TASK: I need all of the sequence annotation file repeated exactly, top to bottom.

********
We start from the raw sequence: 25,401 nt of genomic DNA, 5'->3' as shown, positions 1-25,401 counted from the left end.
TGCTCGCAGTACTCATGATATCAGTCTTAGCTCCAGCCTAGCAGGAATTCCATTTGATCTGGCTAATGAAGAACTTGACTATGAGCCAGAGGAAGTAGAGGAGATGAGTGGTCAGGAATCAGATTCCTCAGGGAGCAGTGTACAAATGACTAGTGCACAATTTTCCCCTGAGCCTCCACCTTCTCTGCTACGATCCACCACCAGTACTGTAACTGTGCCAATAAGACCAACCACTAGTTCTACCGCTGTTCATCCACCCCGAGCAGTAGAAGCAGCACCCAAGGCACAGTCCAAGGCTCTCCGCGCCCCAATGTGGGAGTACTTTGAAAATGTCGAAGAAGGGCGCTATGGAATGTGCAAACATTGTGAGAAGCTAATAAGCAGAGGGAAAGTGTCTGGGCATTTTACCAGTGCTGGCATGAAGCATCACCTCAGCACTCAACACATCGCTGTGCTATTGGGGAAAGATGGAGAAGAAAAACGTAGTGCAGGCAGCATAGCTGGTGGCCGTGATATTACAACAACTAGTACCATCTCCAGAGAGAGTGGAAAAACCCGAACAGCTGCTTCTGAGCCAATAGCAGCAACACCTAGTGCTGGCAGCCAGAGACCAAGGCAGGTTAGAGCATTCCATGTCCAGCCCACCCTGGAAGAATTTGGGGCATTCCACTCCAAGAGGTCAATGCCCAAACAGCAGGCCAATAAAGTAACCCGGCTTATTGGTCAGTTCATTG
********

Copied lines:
We start from the raw sequence: 25,401 nt of genomic DNA, 5'->3' as shown, positions 1-25,401 counted from the left end.
TGCTCGCAGTACTCATGATATCAGTCTTAGCTCCAGCCTAGCAGGAATTCCATTTGATCTGGCTAATGAAGAACTTGACTATGAGCCAGAGGAAGTAGAGGAGATGAGTGGTCAGGAATCAGATTCCTCAGGGAGCAGTGTACAAATGACTAGTGCACAATTTTCCCCTGAGCCTCCACCTTCTCTGCTACGATCCACCACCAGTACTGTAACTGTGCCAATAAGACCAACCACTAGTTCTACCGCTGTTCATCCACCCCGAGCAGTAGAAGCAGCACCCAAGGCACAGTCCAAGGCTCTCCGCGCCCCAATGTGGGAGTACTTTGAAAATGTCGAAGAAGGGCGCTATGGAATGTGCAAACATTGTGAGAAGCTAATAAGCAGAGGGAAAGTGTCTGGGCATTTTACCAGTGCTGGCATGAAGCATCACCTCAGCACTCAACACATCGCTGTGCTATTGGGGAAAGATGGAGAAGAAAAACGTAGTGCAGGCAGCATAGCTGGTGGCCGTGATATTACAACAACTAGTACCATCTCCAGAGAGAGTGGAAAAACCCGAACAGCTGCTTCTGAGCCAATAGCAGCAACACCTAGTGCTGGCAGCCAGAGACCAAGGCAGGTTAGAGCATTCCATGTCCAGCCCACCCTGGAAGAATTTGGGGCATTCCACTCCAAGAGGTCAATGCCCAAACAGCAGGCCAATAAAGTAACCCGGCTTATTGGTCAGTTCATTG